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26 Comments
Anonymous Coward says:

Taking words out of context to intentionally defame or harm someone’s reputation should be considered libel/slander. If I said something like “I can’t believe people could honestly belive (random racial slur)” and someone else then quoted me as having said “(random racial slur)” and purposefully removed my negation, contempt for, etc, of said racial slur, then that is definitely libel/slander.

Christopher (profile) says:

Re: Re:

I was going to take the opposite viewpoint to this, but then I remembered the numerous times someone on the internet has taken my statements out of context and made people think I was saying one thing when I was really saying another, so I have to agree that this should be slander.

Whenever someone’s statements are being given, it should be THE WHOLE STATEMENT IN QUESTION!

For goodness sakes, you can make someone look like they support rapists by taking their comments out of context, when if you had the ENTIRE statement, you would see that they were saying that we have extended the definition of ‘rapist’ out too far in their opinion.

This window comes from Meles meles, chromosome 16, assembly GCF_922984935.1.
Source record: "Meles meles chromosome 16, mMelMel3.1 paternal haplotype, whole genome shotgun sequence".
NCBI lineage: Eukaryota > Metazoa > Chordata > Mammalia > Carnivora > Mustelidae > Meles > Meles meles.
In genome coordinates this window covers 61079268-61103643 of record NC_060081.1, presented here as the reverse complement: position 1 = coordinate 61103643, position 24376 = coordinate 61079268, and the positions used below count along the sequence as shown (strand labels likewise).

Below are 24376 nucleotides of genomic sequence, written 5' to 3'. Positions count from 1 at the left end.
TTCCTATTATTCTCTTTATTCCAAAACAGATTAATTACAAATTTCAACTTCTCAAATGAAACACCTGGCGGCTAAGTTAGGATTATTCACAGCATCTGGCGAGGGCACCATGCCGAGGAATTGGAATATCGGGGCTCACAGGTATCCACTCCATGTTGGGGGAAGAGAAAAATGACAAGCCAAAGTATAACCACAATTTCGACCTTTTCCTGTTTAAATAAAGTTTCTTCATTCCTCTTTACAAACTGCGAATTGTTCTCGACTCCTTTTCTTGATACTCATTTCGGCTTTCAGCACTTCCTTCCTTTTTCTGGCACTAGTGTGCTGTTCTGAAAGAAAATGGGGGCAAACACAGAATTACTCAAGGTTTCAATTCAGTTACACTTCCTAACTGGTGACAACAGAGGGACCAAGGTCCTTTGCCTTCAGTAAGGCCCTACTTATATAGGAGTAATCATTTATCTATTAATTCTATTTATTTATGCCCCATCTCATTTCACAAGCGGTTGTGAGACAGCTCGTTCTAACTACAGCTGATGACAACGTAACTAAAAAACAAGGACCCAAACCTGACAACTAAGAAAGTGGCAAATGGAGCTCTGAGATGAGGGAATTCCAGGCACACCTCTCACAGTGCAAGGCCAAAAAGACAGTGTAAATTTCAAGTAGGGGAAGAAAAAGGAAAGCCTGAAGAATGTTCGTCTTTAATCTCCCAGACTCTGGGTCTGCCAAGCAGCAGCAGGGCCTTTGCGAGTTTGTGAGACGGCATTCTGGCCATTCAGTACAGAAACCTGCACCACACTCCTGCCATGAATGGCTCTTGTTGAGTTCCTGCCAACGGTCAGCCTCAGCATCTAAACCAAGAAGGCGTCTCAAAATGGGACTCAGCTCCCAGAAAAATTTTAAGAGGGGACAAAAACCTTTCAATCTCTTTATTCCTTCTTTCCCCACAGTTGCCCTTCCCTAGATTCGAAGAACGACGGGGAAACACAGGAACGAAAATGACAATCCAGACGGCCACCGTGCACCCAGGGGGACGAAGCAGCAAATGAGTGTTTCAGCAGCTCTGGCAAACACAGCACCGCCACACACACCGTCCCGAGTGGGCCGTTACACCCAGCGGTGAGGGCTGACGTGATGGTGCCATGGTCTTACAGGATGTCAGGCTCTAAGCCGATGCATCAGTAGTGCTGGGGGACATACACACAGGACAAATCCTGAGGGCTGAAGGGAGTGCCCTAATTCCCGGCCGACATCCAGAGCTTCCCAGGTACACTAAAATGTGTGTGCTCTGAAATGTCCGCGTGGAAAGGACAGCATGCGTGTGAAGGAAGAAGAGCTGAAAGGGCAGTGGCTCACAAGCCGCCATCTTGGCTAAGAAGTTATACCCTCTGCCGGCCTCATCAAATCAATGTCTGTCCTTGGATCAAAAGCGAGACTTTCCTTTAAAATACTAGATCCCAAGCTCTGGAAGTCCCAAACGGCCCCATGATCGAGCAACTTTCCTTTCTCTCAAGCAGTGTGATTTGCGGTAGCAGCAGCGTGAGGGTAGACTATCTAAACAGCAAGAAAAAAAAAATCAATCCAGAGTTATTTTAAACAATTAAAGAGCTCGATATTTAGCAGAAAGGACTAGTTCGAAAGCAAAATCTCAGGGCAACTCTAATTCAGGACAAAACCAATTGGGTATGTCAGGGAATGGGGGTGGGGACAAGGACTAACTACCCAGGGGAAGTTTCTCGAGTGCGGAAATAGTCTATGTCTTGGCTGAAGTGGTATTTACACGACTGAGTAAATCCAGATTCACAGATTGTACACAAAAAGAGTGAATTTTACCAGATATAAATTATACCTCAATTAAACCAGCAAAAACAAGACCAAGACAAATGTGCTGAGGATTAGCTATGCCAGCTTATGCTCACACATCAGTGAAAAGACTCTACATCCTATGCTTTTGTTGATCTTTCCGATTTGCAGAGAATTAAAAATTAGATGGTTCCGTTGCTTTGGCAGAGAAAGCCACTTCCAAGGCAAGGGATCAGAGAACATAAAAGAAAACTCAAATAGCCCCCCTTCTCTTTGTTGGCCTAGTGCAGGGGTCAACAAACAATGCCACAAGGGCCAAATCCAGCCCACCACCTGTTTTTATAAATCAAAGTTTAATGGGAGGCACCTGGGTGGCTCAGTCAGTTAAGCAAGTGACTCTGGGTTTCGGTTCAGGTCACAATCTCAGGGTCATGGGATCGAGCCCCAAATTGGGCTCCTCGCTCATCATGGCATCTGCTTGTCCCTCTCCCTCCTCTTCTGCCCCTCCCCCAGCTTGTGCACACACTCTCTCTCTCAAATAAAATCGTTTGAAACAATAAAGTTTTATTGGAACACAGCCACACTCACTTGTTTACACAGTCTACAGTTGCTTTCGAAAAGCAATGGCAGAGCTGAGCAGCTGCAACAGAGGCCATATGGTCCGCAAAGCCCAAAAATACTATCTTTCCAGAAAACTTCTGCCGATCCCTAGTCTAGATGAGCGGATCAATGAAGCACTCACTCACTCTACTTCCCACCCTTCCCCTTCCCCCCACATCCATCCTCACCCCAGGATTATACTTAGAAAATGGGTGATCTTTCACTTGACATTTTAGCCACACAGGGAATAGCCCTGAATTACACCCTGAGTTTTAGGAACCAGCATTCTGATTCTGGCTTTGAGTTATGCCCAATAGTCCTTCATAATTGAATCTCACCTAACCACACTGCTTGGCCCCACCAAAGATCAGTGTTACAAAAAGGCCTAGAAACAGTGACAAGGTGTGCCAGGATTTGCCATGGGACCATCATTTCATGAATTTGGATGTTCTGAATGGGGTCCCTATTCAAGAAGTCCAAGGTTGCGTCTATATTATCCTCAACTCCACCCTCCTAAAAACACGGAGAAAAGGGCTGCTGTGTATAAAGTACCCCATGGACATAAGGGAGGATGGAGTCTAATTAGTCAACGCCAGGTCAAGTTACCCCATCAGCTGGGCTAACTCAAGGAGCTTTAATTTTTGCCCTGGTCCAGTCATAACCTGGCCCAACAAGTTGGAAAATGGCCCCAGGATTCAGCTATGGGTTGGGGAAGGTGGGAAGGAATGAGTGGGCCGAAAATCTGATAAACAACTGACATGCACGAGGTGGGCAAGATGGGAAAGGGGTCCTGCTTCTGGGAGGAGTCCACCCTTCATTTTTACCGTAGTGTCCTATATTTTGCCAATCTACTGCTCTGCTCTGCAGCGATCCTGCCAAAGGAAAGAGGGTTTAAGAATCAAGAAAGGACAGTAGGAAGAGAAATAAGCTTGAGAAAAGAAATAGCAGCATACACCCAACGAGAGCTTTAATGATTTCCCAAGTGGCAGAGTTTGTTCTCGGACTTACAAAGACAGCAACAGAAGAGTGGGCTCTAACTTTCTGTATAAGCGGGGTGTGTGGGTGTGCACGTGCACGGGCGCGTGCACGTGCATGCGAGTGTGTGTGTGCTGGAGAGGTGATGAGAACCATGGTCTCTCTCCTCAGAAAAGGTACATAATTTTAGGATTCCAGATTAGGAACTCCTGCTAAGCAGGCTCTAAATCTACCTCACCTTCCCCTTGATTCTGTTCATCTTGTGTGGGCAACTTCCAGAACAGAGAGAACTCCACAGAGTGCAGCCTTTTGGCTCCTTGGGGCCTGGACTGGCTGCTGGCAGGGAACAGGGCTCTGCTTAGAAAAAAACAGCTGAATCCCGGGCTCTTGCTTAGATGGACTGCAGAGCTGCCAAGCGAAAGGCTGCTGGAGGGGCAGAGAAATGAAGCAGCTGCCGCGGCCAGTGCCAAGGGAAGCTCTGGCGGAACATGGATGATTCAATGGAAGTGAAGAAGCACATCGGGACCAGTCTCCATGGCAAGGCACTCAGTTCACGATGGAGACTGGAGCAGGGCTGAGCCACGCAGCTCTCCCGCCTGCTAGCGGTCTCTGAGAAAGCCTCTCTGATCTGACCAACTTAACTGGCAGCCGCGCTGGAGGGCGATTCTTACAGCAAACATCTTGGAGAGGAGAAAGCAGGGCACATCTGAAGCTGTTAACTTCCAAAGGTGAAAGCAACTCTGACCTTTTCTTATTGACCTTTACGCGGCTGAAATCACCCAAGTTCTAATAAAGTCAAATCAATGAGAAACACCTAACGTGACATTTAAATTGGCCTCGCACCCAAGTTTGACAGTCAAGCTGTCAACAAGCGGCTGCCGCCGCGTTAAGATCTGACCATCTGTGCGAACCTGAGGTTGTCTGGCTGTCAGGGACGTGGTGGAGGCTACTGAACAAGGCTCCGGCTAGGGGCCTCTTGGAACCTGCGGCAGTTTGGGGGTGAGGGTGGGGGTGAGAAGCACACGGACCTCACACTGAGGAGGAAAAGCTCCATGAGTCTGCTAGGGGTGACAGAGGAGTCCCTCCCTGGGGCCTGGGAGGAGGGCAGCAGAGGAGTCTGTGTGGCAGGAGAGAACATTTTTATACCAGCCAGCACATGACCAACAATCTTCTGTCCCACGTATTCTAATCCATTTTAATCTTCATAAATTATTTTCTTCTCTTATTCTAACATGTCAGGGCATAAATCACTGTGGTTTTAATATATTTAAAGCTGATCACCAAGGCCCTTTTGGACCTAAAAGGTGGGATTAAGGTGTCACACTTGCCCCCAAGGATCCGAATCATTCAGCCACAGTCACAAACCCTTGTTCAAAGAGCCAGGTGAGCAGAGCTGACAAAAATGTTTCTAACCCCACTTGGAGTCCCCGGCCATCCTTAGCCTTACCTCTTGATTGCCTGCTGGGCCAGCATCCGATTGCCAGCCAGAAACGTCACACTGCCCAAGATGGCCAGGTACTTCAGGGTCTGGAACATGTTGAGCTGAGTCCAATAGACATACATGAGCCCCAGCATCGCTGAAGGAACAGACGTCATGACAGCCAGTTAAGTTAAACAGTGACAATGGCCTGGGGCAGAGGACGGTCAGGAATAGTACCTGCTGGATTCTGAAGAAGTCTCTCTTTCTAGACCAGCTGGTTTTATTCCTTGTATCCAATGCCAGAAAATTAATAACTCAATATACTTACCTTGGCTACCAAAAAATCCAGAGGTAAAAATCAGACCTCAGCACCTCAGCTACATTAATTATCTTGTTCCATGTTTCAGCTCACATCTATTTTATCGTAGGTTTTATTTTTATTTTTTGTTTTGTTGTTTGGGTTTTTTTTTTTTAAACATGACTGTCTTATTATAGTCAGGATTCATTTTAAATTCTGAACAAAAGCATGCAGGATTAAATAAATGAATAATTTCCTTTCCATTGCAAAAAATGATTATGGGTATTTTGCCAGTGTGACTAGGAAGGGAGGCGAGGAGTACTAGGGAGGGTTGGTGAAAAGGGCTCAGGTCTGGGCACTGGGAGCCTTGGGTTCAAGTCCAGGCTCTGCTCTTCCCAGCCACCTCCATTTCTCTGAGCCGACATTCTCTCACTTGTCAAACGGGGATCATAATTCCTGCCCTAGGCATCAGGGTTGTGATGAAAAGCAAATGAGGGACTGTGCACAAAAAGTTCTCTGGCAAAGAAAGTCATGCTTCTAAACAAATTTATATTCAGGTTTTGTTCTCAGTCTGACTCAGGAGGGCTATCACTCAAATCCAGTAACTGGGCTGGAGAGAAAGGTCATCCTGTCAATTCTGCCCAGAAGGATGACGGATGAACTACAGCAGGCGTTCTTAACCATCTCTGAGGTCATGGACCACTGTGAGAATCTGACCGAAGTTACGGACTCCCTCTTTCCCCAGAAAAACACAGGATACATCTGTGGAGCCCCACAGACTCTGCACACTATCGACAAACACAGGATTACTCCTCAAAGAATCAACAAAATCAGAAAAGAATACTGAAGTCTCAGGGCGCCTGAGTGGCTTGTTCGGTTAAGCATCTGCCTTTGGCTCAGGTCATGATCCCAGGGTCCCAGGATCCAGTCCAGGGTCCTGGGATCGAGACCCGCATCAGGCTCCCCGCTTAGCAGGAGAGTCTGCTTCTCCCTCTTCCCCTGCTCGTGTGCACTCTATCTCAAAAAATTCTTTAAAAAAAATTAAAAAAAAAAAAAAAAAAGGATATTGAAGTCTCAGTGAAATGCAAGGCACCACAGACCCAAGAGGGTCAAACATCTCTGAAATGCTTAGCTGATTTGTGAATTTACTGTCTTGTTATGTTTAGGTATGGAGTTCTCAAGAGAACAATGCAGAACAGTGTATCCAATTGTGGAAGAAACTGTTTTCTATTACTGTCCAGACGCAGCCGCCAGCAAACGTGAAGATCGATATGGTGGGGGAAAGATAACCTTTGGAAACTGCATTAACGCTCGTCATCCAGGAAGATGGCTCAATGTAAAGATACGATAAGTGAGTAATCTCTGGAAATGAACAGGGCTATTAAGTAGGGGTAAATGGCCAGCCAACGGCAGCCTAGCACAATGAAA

ReallyEvilCanine (profile) says:

Quoting out of context isn't illegal

But misrepresentation and malicious intent are. Taking a small clip of a Sherrod speech out of context at least was intellectually dishonest but not necessarily illegal. Stringing a number of these clips together with the intent of complete misrepresentation probably is, though I can’t say for certain since it won’t be my ass on the bench hearing the arguments. It’s certainly not going to find any safe harbour in a claim of satire.

kyle clements (profile) says:

if this is the case

If this is the case that taking things out of context can be a form of libel, could this put all those “intelligent design” supporters at risk?

Those websites are a perfect example of quote-mining and distorting the words of others to make a point that is the exact opposite of what the original person actually said.

As happy as I would be to see those sites go, I fear for the potential harm to free speech.
What about unintentional quote mining? What if I innocently repeat an out-of-context quote?
What if I deconstruct an argument and they think I was quote mining?

jsl4980 (profile) says:

Re: Missing the point of the video